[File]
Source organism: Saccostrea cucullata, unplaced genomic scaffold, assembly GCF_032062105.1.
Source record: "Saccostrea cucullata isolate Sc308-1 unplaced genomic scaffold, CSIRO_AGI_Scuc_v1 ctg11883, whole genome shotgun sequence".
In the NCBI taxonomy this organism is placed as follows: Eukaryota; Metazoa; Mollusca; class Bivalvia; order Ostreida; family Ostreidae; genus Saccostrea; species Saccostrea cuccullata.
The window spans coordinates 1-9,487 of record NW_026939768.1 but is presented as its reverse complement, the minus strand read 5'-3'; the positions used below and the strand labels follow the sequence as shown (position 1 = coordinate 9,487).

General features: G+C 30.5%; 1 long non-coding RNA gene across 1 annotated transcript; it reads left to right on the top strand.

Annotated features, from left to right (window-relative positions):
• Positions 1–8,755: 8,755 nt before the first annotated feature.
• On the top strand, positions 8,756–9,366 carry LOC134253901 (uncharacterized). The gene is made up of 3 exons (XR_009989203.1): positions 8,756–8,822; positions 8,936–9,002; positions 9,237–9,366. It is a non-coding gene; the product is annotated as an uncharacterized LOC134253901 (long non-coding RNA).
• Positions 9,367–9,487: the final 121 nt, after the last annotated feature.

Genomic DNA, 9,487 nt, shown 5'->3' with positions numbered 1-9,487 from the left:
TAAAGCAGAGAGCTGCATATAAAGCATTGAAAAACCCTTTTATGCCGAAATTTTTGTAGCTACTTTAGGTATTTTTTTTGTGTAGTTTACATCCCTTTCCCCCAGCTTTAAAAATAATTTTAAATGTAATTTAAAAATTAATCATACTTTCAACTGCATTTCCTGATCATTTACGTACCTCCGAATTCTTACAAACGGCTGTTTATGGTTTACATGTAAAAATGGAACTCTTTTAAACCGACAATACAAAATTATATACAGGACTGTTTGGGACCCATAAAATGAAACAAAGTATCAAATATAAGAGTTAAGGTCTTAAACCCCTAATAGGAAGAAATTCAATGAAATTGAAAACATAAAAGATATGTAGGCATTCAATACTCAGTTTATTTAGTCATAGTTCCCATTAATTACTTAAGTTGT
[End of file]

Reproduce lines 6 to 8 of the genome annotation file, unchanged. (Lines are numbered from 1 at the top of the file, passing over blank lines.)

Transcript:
Annotated features, from left to right (window-relative positions):
• Positions 1–8,755: 8,755 nt before the first annotated feature.
• On the top strand, positions 8,756–9,366 carry LOC134253901 (uncharacterized). The gene is made up of 3 exons (XR_009989203.1): positions 8,756–8,822; positions 8,936–9,002; positions 9,237–9,366. It is a non-coding gene; the product is annotated as an uncharacterized LOC134253901 (long non-coding RNA).